I thought I’d follow up from our conversation last Friday and talk a little about why people like NASCAR. I’ll admit, I’m not the biggest fan, and I certainly prefer other kinds of racing to it. But as our Friday commenter Steve Ufelder (also a racing mystery writer, in two senses of the word!) pointed out, in NASCAR there’s a lot more passing and just as much skill required. The difference is in the vehicles.
People always say, you don’t really get NASCAR until you attend a race in-person. Television doesn’t really convey the magnitude of the story. I have to agree. I went to a race last year in Fontana—a big track, which isn’t my favorite, but it’s nearby—and on the very first lap at speed, I understood.See, with sportscars and open-wheel cars, there’s a lot of downforce. Those cars are built to find grip on the track and create downforce with wings and inlets and body panels. When you’re watching open-wheel, prototypes, or sportscars race, they look like they’ve got grip all the way up until they’ve broken loose—there’s not much time between the car being stuck to the track in a corner and the car spinning because the wheels no longer grip. The difference with stock cars (NASCAR) is that by the time they’ve broken loose, they’ve been looking like they should break loose for a long, long time.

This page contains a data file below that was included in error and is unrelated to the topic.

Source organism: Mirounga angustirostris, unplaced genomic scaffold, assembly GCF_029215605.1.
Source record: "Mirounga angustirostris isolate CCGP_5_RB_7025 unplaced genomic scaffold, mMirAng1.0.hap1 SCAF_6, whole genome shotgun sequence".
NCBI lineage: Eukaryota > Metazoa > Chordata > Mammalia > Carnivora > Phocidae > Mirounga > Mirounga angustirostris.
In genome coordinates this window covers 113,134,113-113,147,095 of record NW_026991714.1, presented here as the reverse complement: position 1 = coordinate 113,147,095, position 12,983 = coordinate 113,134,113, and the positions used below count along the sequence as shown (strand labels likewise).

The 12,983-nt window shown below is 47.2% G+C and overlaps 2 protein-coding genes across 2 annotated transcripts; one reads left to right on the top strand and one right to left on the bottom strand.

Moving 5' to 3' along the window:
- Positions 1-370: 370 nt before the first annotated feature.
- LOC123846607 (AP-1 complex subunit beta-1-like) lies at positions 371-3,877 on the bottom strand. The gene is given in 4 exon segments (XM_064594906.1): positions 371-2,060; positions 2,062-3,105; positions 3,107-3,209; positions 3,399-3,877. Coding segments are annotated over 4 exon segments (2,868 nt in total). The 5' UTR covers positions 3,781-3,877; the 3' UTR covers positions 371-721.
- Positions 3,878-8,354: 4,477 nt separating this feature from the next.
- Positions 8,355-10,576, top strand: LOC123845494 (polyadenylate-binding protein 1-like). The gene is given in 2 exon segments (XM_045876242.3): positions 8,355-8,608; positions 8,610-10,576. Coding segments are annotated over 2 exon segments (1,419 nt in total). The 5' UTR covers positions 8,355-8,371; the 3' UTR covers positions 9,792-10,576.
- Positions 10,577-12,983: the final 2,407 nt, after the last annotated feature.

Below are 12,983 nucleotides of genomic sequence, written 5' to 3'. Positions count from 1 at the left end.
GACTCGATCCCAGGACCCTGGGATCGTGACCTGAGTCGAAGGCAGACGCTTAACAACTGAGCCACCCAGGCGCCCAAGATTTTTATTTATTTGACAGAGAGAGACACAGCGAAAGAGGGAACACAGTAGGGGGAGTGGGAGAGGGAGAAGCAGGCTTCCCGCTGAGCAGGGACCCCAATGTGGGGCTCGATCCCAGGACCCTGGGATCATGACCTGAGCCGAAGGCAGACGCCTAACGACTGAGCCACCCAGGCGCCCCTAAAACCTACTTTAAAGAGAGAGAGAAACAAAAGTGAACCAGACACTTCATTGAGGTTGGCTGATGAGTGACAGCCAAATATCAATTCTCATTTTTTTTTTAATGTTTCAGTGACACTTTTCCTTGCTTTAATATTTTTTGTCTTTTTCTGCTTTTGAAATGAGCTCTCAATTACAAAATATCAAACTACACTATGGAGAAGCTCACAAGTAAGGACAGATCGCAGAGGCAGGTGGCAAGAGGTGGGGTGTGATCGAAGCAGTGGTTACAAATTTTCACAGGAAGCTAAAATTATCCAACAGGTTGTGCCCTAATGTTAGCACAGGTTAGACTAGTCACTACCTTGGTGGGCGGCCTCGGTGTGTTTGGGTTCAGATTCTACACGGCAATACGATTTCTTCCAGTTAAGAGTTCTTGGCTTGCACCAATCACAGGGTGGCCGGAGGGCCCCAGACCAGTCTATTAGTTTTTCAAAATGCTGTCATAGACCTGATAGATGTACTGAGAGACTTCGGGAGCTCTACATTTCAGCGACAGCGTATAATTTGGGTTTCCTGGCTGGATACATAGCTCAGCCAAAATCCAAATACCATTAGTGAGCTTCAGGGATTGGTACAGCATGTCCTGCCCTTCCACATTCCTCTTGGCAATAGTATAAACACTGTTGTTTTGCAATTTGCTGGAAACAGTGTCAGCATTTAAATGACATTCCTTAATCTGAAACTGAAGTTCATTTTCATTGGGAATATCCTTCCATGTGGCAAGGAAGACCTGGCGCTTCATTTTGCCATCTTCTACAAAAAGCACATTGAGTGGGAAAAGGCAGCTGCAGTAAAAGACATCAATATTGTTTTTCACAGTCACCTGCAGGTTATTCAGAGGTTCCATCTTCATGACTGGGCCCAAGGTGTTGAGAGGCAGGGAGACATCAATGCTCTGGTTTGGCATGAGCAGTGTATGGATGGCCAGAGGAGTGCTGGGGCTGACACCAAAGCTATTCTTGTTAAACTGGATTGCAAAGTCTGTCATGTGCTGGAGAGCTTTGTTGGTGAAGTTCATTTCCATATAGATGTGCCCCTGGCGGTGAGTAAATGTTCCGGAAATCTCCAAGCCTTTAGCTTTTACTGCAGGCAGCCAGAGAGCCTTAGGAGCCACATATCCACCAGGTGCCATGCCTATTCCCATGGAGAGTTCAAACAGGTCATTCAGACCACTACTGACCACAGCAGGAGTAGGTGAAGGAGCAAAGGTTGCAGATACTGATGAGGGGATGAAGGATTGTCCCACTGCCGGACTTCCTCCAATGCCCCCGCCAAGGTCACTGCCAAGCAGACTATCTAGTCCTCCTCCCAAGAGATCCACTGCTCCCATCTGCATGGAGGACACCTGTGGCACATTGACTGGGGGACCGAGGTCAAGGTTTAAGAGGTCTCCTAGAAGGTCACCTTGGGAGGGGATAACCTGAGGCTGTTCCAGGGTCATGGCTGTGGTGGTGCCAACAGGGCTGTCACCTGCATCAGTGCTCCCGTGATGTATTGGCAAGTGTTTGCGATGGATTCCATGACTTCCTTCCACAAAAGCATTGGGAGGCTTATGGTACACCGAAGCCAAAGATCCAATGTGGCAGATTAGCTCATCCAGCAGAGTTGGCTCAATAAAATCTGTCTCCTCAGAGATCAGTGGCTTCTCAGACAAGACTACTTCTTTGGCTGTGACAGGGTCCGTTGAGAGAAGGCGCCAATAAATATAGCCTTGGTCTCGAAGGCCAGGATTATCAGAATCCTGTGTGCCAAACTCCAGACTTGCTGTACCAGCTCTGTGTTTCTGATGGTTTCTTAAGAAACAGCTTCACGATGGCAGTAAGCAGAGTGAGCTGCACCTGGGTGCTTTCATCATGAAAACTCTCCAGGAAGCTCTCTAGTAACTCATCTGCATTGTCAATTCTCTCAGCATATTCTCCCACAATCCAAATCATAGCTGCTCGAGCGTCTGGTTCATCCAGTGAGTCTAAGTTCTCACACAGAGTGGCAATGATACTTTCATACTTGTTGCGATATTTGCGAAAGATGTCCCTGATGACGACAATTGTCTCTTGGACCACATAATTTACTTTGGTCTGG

Put simply: stock cars just shouldn’t be driven that fast or that hard!
That’s what really hit me when I saw a race in person. The full field of 43 cars roared by, hitting close to 200 miles per hour, with less space between them than I’d leave between parked cars, and I thought, “Good grief, there is just NO WAY those cars should be going that fast.” Every one of the 43 cars in the field is probably a fraction of an inch from being out-of-control at all times. Usually for three or four hours over 400-500 miles. In a hot cockpit. With reduced visibility.
The job of every racecar driver is to drive the car at 10/10ths, to take the car to its limits, to the edge of its capabilities—and keep it there, without going over the edge and wrecking. Stock cars are simply bigger, heavier, and more technologically simple than the sportscars I prefer—but I’ll never claim those drivers aren’t every bit as skilled as those in other series. I’m still not sure I get the appeal of watching NASCAR on television, but seeing, hearing, smelling, and feeling the race in person is pretty awesome.